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Preview: Comments on: Carl Willat Suffers From the Willat Effect

Comments on: Carl Willat Suffers From the Willat Effect



Personal Science, Self-Experimentation, Scientific Method



Last Build Date: Wed, 17 Sep 2014 20:18:18 +0000

 



By: dearieme

Mon, 27 Feb 2012 00:35:12 +0000

You give the inferior ice cream to the cat. Life isn't all that complicated.



By: Kirk

Sun, 26 Feb 2012 19:59:48 +0000

I'm tied in knots in a fierce debate with myself as to whether I should continue with the comparison tea tasting. You see, I had grown bored with a regular black tea (organic Assam, brewed 2.5 minutes, served with cream). A month ago I tried another round of tea comparison with a variety of samples, and the winner was the one I had settled on three years ago. But it's still kind of boring. Given this state of boredom with black tea, several years ago I started making chai tea out of a random blend of spices, grinding the spices myself with a granite mortar and pestle. And the tastes have been reasonably pleasurable, like adding fermented foods to soups and steps. But as I contemplate taking on a half-year investigation into what makes the best chai blend, I have to ask myself, "Do I really want to shun all those other almost-good-enough blends?" On the other hand, at the end, I'll have the perfect chai blend.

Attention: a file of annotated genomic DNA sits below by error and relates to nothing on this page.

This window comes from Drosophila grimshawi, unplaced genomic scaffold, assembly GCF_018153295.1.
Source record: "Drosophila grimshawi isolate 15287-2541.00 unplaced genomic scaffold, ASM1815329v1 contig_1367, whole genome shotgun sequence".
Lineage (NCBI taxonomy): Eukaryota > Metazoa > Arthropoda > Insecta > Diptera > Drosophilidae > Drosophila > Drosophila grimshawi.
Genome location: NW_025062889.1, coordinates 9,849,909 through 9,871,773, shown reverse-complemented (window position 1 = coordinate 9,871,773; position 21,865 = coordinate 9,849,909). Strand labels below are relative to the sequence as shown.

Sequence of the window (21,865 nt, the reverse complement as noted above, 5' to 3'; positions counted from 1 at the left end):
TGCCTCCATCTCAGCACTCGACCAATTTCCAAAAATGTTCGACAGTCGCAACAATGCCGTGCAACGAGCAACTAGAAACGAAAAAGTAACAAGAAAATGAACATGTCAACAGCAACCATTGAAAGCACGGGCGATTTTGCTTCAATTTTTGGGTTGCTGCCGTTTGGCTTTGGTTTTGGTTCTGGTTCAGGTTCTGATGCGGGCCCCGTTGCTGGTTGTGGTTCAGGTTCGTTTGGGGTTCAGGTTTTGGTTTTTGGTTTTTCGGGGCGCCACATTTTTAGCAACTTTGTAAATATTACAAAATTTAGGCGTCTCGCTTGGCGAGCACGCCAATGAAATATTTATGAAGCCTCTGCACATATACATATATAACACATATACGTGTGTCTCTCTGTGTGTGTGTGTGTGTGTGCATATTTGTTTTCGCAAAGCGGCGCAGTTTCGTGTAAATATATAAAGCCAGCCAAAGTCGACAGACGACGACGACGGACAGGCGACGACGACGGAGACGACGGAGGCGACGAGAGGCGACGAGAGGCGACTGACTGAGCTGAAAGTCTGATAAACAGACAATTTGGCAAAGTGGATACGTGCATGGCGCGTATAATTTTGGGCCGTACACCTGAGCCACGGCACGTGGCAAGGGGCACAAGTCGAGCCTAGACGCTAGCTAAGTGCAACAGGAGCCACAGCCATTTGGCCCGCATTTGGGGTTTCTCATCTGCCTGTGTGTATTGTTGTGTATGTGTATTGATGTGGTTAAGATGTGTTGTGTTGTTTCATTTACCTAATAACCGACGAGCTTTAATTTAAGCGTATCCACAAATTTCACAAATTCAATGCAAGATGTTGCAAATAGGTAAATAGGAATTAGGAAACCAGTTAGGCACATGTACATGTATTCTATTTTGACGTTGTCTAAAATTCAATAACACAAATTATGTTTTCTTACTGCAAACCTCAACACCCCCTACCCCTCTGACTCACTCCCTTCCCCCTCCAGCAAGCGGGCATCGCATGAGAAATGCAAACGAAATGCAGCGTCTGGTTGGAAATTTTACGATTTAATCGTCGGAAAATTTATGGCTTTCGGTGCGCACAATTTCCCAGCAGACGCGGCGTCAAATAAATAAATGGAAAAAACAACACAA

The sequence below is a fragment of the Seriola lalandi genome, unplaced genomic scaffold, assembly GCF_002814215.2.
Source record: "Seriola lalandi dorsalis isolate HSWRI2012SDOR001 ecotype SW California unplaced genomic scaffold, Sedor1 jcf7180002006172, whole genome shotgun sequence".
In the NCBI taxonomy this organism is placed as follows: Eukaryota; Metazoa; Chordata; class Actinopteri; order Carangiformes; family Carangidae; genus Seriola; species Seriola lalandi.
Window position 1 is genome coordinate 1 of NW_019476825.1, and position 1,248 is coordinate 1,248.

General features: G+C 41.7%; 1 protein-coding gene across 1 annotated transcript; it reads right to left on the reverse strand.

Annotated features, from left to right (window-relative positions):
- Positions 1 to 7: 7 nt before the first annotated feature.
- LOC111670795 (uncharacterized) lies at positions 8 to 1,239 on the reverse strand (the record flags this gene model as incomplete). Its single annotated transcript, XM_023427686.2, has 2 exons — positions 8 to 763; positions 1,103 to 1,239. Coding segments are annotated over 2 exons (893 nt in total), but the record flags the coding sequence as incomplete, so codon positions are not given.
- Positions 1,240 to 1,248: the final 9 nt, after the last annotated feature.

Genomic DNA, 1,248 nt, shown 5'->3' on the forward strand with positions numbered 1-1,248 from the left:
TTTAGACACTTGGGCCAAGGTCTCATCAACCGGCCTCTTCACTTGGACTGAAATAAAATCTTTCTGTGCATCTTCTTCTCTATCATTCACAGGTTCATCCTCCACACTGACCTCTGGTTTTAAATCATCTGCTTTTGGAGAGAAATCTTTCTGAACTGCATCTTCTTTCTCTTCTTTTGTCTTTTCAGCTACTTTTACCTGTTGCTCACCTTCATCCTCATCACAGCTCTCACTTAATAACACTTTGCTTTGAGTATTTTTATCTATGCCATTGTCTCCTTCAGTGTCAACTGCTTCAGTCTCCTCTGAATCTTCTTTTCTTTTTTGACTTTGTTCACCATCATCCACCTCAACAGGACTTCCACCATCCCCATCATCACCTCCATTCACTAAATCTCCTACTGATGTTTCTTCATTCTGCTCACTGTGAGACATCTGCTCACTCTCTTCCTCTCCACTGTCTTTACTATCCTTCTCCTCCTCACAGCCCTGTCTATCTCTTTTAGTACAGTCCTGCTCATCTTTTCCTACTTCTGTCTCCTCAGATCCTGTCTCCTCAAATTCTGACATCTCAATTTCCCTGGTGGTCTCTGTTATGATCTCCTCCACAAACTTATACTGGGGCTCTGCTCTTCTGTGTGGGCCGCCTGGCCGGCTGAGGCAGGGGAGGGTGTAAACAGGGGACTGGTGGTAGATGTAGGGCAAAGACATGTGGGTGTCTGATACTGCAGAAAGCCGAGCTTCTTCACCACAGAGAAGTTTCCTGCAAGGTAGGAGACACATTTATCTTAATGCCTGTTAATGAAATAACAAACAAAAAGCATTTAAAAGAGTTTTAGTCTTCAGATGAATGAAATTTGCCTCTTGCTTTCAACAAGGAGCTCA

By: Brian

Sun, 26 Feb 2012 19:44:39 +0000

Hi Seth, I wonder what your thoughts are about when we should and should not avoid the Willat effect. On the one hand, nicer things are nice, but on the other I don't want to need the best of everything. Looking at the Willat Effect next to the Hedonic tredmill what do you think is optimal? I already can't stand normal chefs knives, produce, yogurt, speakers, music, movies, and books! - Brian Seth: In my experience the Willat Effect both increases (tea) and decreases (sake) consumption. Of course when it decreases consumption it decreases enjoyment -- since I don't drink sake, I no longer enjoy it. But I don't miss sake, there are plenty of substitutes. So, in my experience, there has been no serious downside. The upside is really noticeable: I do side-by-side tea comparisons every day.



By: Alex Chernavsky

Sun, 26 Feb 2012 14:32:30 +0000

Then there's something that I would call the reverse Willat effect. I recently bought a new brand of kim chee that, at first, tasted much better to me than my usual brand. But when I compared them side-by-side, the two brands tasted remarkably similar to me. See also: Double-Blind Violin Test: Can You Pick The Strad?



By: Adam

Sun, 26 Feb 2012 13:24:10 +0000

I am interested in knowing which was the best tasting ice cream. The one made from the freshest ingredients or the one made from the fermented? Is it fermented or just on its way to spoiled. I have also noticed this effect, especially with coffee, and it's not always the one that I assume to be the "freshest".



By: jeff

Sun, 26 Feb 2012 12:57:24 +0000

I had an experience with this just this week. I brought a cup of starbucks to a meeting that had a carton of Dunkin Donuts coffee. After having the starbucks the DD tasted awful. I am seeing many more examples with this effect in real life.